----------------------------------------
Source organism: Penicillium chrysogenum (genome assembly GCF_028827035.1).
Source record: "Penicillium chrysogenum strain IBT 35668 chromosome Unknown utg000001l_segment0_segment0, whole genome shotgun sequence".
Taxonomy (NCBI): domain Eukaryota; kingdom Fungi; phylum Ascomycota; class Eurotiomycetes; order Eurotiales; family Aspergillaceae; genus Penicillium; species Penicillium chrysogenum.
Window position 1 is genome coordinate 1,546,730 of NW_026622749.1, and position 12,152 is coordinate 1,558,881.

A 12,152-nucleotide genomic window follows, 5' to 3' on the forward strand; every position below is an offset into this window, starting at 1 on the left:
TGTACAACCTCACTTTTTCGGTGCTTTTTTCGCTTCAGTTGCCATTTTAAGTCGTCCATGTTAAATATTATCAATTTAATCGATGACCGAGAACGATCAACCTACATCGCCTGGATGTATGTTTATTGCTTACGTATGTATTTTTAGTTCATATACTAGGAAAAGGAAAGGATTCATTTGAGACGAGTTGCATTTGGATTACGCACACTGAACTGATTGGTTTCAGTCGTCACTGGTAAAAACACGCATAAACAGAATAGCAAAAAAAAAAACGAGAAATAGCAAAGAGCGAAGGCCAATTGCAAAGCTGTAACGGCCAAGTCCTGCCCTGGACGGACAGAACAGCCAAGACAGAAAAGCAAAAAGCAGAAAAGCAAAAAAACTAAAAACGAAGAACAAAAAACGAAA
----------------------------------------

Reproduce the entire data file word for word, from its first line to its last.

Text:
Source organism: Penicillium chrysogenum (genome assembly GCF_028827035.1).
Source record: "Penicillium chrysogenum strain IBT 35668 chromosome Unknown utg000001l_segment0_segment0, whole genome shotgun sequence".
Taxonomy (NCBI): domain Eukaryota; kingdom Fungi; phylum Ascomycota; class Eurotiomycetes; order Eurotiales; family Aspergillaceae; genus Penicillium; species Penicillium chrysogenum.
Window position 1 is genome coordinate 1,546,730 of NW_026622749.1, and position 12,152 is coordinate 1,558,881.

A 12,152-nucleotide genomic window follows, 5' to 3' on the forward strand; every position below is an offset into this window, starting at 1 on the left:
TGTACAACCTCACTTTTTCGGTGCTTTTTTCGCTTCAGTTGCCATTTTAAGTCGTCCATGTTAAATATTATCAATTTAATCGATGACCGAGAACGATCAACCTACATCGCCTGGATGTATGTTTATTGCTTACGTATGTATTTTTAGTTCATATACTAGGAAAAGGAAAGGATTCATTTGAGACGAGTTGCATTTGGATTACGCACACTGAACTGATTGGTTTCAGTCGTCACTGGTAAAAACACGCATAAACAGAATAGCAAAAAAAAAAACGAGAAATAGCAAAGAGCGAAGGCCAATTGCAAAGCTGTAACGGCCAAGTCCTGCCCTGGACGGACAGAACAGCCAAGACAGAAAAGCAAAAAGCAGAAAAGCAAAAAAACTAAAAACGAAGAACAAAAAACGAAA